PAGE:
For Pianist, Music Unleashes Rainbows of Color

Pianist Laura Rosser says one her great fears is that she will lose the ability to hear color.

Pianist Laura Rosser says one of her great fears is that she will somehow lose the ability to hear color. Courtesy Laura Rosser hide caption

itoggle caption Courtesy Laura Rosser

When pianist Laura Rosser performs, she hears more than sounds. She hears colors — each note has its own associated hue. Rosser has a rare neurological condition called synesthesia. Stimulation of one sense produces the sensation of another.

Synesthesia is rare. Perhaps one person in several thousand has it. Most of these people don't have the form that allows them to perceive sounds as colors.

Yet a number of famous composers appear to have been synesthetes. They include Franz Liszt, Alexander Scriabin, and Nicolai Rimsky-Korsakov. Some research suggests musical synesthesia is more likely to come with perfect pitch.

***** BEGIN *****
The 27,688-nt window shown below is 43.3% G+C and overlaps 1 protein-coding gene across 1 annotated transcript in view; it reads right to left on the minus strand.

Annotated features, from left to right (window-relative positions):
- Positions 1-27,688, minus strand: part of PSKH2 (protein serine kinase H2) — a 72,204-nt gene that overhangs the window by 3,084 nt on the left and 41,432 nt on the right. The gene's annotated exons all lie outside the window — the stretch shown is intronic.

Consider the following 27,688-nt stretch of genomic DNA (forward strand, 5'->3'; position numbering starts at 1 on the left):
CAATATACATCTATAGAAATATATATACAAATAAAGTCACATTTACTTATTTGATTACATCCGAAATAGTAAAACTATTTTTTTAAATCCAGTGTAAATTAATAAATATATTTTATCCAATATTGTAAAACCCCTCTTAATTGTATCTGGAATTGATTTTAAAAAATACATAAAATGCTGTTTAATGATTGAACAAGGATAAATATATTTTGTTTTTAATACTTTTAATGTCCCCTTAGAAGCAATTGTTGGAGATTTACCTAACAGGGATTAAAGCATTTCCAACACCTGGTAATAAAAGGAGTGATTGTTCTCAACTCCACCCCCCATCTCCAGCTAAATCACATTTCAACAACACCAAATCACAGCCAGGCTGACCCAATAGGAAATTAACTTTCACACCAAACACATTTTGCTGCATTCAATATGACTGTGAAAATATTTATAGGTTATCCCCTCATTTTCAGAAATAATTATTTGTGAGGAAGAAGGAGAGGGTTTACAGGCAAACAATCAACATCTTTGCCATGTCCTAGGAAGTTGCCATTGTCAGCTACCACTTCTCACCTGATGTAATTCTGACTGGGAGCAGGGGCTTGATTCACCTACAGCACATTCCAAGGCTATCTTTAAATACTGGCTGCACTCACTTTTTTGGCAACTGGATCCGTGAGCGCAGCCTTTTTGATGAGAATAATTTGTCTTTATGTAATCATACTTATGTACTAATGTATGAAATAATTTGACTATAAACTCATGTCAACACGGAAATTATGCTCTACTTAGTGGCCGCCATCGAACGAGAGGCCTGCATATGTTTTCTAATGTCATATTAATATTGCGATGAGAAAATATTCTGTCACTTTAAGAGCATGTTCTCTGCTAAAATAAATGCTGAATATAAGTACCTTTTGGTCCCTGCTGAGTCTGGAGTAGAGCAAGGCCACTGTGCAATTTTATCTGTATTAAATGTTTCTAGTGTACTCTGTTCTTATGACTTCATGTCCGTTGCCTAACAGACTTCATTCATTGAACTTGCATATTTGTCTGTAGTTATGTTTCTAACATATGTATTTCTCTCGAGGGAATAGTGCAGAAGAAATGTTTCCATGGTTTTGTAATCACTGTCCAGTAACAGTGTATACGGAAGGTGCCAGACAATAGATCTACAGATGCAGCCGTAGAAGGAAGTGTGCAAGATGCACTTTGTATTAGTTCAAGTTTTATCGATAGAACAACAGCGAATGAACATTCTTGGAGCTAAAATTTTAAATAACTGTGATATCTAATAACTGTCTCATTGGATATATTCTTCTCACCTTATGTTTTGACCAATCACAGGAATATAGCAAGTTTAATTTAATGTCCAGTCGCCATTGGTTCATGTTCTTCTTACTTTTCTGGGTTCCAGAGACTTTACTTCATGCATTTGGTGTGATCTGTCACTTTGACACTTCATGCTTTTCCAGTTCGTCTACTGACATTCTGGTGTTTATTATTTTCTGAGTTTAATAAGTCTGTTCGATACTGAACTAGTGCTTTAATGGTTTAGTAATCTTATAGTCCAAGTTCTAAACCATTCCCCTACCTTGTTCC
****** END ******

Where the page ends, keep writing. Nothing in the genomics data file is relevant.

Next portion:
Each synesthete has a unique system of associations. That means the periwinkle that Rosser associates with D-flat might be purple for another synesthete. Other synesthetes associate colors with letters and numbers. Rosser has this type of synesthesia as well.

Randolph Blake, a researcher at Vanderbilt University, says the brains of synesthetes appear to be wired in a way that allows signals from one sense to trigger brain circuits usually associated with another sense. But it's unclear how this alternate wiring takes place.

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